Once upon a time there was a cupboard full of toys. One shelf belonged to the cuddly toys, mostly old, worn and threadbare. There was a monkey with scratchy hands and a moth-eaten waist coat, a velvet elephant with a missing ear, a piglet with a missing arm, an assortment of bears and a cat whose whiskers had been pulled out.
A very small boy lived in the house. He had a favourite bear called Teddy. Teddy did not belong in the cupboard with the other bears; he, along with Woolly, the boy’s comfort blanket went everywhere with the boy.
At bedtime, the boy, Teddy and Woolly would go to the cupboard, collect the other cuddlies and, the boy’s arms overflowing, they would all make their way up the stairs to bed.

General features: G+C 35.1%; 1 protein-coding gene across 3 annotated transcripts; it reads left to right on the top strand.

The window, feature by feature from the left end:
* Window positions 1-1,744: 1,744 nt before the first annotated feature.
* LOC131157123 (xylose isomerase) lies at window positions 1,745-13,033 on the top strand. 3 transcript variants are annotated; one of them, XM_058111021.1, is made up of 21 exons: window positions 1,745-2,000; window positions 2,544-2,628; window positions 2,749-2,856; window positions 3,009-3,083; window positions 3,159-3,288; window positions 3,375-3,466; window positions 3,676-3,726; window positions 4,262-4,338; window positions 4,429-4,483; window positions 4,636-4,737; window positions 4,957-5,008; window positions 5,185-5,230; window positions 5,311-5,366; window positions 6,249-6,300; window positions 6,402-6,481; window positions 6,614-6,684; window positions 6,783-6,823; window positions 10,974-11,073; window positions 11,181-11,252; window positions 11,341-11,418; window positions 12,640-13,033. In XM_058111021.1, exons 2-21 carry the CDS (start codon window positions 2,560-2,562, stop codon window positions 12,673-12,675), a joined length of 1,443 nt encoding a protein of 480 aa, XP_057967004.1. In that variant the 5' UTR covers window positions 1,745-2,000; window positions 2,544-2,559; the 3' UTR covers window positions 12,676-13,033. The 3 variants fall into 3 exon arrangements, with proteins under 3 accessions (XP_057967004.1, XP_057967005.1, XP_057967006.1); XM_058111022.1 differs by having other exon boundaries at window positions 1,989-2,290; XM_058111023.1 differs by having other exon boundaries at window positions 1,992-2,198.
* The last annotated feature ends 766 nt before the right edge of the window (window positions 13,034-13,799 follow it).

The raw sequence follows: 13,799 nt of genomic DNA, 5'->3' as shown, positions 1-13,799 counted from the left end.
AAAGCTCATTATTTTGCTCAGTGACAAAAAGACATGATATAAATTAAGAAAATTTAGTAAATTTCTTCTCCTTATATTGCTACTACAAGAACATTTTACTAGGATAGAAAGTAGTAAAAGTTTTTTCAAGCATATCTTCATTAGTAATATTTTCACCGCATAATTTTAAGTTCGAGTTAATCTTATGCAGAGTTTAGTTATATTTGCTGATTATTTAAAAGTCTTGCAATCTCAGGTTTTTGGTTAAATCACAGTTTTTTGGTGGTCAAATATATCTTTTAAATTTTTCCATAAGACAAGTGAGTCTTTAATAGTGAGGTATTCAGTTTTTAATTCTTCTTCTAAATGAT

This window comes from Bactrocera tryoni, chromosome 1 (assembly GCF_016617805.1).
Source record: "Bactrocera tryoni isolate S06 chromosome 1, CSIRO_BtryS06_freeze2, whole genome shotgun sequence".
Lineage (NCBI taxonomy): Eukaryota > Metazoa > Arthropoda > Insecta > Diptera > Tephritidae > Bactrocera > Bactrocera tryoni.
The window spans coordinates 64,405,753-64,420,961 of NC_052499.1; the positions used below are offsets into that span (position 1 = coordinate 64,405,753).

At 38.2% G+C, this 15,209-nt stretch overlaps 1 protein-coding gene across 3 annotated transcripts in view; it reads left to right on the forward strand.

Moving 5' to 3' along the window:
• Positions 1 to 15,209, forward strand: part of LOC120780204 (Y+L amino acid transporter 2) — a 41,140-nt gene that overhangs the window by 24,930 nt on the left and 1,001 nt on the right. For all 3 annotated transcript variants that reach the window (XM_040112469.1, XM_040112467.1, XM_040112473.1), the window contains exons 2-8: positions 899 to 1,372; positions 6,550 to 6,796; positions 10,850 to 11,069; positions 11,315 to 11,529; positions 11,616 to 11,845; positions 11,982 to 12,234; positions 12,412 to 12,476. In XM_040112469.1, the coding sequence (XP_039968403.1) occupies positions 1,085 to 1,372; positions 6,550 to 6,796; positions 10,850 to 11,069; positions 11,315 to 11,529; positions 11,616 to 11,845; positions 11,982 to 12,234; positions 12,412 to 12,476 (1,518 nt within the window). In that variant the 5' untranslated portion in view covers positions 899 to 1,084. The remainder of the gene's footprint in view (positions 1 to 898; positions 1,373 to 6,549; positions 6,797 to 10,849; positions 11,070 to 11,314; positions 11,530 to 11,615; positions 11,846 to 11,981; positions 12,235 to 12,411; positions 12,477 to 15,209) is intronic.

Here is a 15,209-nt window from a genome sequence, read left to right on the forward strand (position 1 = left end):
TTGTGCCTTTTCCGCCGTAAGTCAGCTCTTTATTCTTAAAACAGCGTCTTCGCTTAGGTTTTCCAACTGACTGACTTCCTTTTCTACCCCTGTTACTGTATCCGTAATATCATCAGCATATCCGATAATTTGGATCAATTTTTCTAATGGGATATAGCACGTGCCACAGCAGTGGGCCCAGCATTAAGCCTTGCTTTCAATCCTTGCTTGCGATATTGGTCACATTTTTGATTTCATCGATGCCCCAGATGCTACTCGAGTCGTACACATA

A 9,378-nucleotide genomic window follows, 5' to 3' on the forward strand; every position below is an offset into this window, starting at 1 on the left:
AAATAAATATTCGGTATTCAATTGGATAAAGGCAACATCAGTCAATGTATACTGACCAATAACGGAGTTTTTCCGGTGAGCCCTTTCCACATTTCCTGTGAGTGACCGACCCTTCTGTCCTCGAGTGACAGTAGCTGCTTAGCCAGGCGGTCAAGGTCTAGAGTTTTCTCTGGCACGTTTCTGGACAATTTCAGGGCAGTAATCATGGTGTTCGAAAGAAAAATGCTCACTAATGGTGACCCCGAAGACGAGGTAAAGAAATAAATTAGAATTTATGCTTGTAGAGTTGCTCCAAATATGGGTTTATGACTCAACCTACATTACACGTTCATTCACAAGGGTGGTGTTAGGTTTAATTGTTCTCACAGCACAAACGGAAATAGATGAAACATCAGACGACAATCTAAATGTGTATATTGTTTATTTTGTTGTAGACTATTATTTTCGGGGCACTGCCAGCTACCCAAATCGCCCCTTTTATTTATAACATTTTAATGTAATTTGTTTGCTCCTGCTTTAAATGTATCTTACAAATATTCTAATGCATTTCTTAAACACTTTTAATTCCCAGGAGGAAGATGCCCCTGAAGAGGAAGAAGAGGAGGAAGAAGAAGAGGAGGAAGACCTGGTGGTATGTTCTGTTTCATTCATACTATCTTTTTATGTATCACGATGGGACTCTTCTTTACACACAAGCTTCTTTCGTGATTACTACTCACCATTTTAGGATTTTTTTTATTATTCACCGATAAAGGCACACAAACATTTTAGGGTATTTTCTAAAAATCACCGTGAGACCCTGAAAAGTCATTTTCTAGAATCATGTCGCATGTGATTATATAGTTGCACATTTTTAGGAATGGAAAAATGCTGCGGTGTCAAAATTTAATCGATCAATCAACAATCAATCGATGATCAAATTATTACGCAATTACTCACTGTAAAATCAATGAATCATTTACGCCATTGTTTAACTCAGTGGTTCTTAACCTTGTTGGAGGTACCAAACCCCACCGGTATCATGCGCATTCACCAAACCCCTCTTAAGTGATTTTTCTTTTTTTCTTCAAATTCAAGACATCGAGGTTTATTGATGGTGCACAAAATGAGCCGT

One evening as the boy struggled to place his short legs one in front of the other on the stairs, he wobbled a bit and the cat fell from the pile bouncing down the steps to land at the feet of his sister. She picked it up and tried to give it back to him. But he didn’t want it.
The girl was left holding this dropped, rejected thing. She didn’t want it; had never found a use for stuffed toys. But its rejection tugged at her heart and empathy welled within her. So she took it to her own bed. And there it stayed for years and years; recipient of her confidences, partaker of her hurts and disappointments, sharer in her hopeless dreams; emotional anchor holding her soul in place as she went about her daily life.
Until another claimed her soul and acceptance, not rejection, became the order of the day.